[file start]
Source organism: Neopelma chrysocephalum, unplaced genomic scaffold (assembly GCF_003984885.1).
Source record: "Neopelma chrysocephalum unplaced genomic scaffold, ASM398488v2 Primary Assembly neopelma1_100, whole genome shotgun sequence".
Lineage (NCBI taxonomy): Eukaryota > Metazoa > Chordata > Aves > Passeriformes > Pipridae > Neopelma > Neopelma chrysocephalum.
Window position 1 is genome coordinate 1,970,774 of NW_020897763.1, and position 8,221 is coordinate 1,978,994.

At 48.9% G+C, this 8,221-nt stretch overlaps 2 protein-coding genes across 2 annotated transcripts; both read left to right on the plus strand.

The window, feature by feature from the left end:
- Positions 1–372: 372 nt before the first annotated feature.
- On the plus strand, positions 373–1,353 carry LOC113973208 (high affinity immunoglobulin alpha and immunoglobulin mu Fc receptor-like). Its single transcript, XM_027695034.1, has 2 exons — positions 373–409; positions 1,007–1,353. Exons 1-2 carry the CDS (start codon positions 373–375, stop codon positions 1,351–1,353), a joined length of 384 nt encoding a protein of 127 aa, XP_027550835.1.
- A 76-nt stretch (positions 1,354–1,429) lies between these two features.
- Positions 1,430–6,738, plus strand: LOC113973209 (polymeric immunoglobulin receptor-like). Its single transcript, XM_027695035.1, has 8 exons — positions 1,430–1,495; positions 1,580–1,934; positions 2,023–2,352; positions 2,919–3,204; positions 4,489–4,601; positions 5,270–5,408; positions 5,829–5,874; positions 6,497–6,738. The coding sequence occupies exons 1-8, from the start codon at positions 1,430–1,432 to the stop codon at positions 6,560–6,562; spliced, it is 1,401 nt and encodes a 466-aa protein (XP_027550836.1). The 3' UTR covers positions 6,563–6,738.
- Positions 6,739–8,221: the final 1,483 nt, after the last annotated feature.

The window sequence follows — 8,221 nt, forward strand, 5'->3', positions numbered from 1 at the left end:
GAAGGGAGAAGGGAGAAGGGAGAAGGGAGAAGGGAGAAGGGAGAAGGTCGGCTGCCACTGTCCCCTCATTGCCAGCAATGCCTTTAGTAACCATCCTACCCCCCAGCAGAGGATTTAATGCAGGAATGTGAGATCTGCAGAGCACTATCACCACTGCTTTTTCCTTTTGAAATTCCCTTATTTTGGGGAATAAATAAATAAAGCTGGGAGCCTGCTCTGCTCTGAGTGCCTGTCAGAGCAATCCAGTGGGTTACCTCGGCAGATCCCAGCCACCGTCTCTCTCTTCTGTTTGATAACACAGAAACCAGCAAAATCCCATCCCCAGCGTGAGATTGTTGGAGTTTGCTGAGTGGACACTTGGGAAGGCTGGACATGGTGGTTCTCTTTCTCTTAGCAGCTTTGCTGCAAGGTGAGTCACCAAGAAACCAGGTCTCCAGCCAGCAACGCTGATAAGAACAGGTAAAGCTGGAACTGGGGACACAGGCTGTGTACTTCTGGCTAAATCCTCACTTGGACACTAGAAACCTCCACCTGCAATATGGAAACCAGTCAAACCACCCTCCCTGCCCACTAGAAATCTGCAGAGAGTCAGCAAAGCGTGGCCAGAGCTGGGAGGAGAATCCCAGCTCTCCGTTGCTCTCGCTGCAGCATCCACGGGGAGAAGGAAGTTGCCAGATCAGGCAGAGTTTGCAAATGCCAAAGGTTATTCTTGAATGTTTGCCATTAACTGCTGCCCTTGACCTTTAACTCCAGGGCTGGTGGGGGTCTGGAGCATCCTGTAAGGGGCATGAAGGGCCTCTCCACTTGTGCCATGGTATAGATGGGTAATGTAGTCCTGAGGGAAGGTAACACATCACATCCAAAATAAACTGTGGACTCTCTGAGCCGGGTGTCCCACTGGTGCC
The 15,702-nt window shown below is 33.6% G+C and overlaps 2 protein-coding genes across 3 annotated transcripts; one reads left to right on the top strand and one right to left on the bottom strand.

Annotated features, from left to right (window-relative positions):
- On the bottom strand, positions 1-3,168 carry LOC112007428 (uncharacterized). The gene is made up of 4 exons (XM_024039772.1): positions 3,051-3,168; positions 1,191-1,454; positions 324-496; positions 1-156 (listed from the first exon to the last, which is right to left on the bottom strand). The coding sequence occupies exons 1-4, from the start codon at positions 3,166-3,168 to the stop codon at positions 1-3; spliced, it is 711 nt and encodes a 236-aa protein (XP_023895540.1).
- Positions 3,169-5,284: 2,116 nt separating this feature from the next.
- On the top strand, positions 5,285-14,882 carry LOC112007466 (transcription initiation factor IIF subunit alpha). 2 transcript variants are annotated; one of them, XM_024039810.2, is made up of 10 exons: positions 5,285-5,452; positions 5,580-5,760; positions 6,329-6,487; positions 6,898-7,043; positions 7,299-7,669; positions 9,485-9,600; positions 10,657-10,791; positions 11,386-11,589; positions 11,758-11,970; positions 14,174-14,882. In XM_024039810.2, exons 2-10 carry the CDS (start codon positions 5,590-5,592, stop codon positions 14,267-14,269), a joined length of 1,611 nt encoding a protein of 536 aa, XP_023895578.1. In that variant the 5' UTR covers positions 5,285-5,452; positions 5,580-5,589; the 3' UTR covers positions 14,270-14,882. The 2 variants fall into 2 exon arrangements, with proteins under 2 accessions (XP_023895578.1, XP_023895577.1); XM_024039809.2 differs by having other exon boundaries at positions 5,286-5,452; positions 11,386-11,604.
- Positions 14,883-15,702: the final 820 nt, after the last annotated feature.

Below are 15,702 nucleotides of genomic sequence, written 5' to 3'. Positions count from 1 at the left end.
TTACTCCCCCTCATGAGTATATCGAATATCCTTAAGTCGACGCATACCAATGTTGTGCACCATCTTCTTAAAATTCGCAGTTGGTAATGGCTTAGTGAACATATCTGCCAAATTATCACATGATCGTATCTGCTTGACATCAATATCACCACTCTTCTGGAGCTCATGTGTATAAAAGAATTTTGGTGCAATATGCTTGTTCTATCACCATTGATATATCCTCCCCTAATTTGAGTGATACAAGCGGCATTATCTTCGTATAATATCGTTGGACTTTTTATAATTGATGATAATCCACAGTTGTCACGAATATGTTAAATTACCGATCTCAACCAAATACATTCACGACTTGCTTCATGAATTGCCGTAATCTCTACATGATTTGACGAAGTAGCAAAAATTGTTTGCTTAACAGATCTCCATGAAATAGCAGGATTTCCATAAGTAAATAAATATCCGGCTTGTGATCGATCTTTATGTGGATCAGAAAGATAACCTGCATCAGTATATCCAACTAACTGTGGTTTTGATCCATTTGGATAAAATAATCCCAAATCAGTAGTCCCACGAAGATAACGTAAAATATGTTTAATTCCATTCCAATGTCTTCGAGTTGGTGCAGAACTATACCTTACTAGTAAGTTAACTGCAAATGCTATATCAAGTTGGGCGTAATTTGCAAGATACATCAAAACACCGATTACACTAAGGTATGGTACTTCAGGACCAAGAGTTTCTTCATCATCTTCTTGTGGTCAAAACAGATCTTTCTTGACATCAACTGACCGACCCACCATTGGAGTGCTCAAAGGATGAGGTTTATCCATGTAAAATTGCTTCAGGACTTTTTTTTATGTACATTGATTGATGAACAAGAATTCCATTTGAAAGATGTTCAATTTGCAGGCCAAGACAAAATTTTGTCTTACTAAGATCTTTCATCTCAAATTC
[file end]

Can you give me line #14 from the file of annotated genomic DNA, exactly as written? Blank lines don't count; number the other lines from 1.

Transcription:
The 15,702-nt window shown below is 33.6% G+C and overlaps 2 protein-coding genes across 3 annotated transcripts; one reads left to right on the top strand and one right to left on the bottom strand.